Supply chains are very intricate systems that have many independent parts rotating simultaneously.
Inevitably, this can cause data silos that isolate valuable information, making it difficult for administrators to find necessary data. Business intelligence tools can be helpful in gathering and combining all this spread out data to create a more holistic view of business operations.
How BI can impact supply chain management
Running a business with a supply chain suite lessens the likelihood of big data silos, but if a business uses specific solutions for demand planning, distribution and inventory management, it will require tools with a greater set of skills to analyze the data from each of those products. However, when used properly, business intelligence software can benefit all aspects of a supply chain.
Business Intelligence for Demand Planning
Demand management is critical for supply chains because it determines how much production is needed for the business to hit profit numbers. Business intelligence solutions can help businesses better forecast demand needs. By combining both historical and pipeline sales numbers with market sentiment, supply chains can better estimate the amount of time and resources they will need to devote to production. If a company under- or over-produces, then it directly affects profit numbers; accurate forecasting is very important for supply chains.
Business Intelligence for Distribution
Ensuring that the product reaches the customer in a satisfactory amount of time is also important to a business’ bottom line. With business intelligence software, companies can track distribution to prove that fleets are following service-level agreements on deliveries. If deliveries are taking longer than expected, these same business intelligence products allow managers the opportunity to fix it. Business intelligence products can also track outside factors, which also influence distribution. The solutions can help account for potential blockers, such as bad weather, to determine how they affect the bottom line. Additionally, with these solutions companies can track business-related expenses, like fuel costs, to better maximize profits.
Business Intelligence for Inventory Management
When business intelligence tools are able to access inventory data, users can optimize volume numbers for the greatest profit. Businesses trying to avoid a surplus or deficit will want to utilize such information to make sure they are not sitting on too much product after a busy season, or lacking product when it’s desired. Most inventory solutions track supplier data, purchases and sales numbers. By leveraging all of this inventory data in one business intelligence platform, users can ensure a business’ optimal inventory volume at all times.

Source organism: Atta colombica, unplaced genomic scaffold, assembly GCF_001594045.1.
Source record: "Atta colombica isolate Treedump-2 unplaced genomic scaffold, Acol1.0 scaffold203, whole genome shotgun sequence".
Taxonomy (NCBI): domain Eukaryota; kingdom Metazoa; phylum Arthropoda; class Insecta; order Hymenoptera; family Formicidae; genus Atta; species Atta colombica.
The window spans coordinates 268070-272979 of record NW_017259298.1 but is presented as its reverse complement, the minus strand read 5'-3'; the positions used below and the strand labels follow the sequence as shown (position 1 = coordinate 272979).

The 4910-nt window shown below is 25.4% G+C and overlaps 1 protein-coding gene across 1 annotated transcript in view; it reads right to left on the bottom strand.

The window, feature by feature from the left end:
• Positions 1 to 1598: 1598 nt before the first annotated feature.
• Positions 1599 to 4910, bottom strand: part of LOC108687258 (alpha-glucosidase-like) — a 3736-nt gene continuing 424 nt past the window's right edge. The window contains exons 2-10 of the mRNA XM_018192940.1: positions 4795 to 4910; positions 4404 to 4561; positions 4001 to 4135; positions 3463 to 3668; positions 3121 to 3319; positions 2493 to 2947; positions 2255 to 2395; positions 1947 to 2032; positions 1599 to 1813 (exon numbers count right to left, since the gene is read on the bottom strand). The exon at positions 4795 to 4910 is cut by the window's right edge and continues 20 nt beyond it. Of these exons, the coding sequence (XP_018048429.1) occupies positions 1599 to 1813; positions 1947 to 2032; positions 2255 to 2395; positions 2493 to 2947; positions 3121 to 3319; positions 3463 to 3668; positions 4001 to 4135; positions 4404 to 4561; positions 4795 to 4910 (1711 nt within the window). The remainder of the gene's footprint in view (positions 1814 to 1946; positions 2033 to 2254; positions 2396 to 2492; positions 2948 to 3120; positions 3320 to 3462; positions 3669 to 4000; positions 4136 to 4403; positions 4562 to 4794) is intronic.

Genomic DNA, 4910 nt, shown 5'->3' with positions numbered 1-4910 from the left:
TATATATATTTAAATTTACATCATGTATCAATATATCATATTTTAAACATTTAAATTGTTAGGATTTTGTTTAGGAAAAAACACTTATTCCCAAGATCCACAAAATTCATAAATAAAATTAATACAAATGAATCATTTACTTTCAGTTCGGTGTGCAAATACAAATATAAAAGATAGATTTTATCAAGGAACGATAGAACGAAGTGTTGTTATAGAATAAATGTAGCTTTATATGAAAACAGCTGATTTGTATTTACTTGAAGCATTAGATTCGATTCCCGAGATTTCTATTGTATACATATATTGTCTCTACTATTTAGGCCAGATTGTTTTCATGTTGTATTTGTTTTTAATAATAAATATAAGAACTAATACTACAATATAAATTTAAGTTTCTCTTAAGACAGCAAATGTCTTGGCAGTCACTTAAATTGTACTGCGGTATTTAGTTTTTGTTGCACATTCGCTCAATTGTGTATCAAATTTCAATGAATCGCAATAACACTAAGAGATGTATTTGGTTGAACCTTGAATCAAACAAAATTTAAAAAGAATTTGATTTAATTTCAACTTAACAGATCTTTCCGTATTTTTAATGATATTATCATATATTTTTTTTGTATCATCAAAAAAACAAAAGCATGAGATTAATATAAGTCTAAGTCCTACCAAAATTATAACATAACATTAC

Business Intelligence for IoT Machinery
Many supply chains are starting to implement smart machinery. The connected devices, or internet of things products, produce a massive amount of data. Companies will need to use business intelligence platforms to sift through the data for granular insight. The data created by IoT machinery can provide information on uptime so production can remain consistent. Essentially, the machine can alert businesses when they need to be repaired or require routine maintenance. This can help cut down on outages and ultimately maximize profitability.
These are just a few scenarios of how businesses can utilize business intelligence tools to help improve supply chain management by leveraging data. Many factors feed into a supply chain and each one creates unique data that can be molded into insights. Keep in mind, though, that business intelligence tools will not do the work independently. Users will need the efforts of data scientists and analysts to shape the raw data into actionable insights. Business intelligence solutions provide the first step into improving supply chain management.
Rob is a research principal focused on enterprise technology vendors and their continuous battle for market share in the age of digital transformation. Rob's work digs into competitive trends for enterprise giants, such as Amazon, Microsoft, Oracle, and IBM, among others. In addition, he highlights acquisitions, innovative product releases, and unique differentiators between enterprise vendors. He has been with G2 since 2015, and has shaped the direction of G2’s report and research offerings. While the enterprise is professional passion, in his free time Rob enjoys watching as many films as possible and even dabbles in some amateur screenwriting. His coverage areas include enterprise technology and strategy.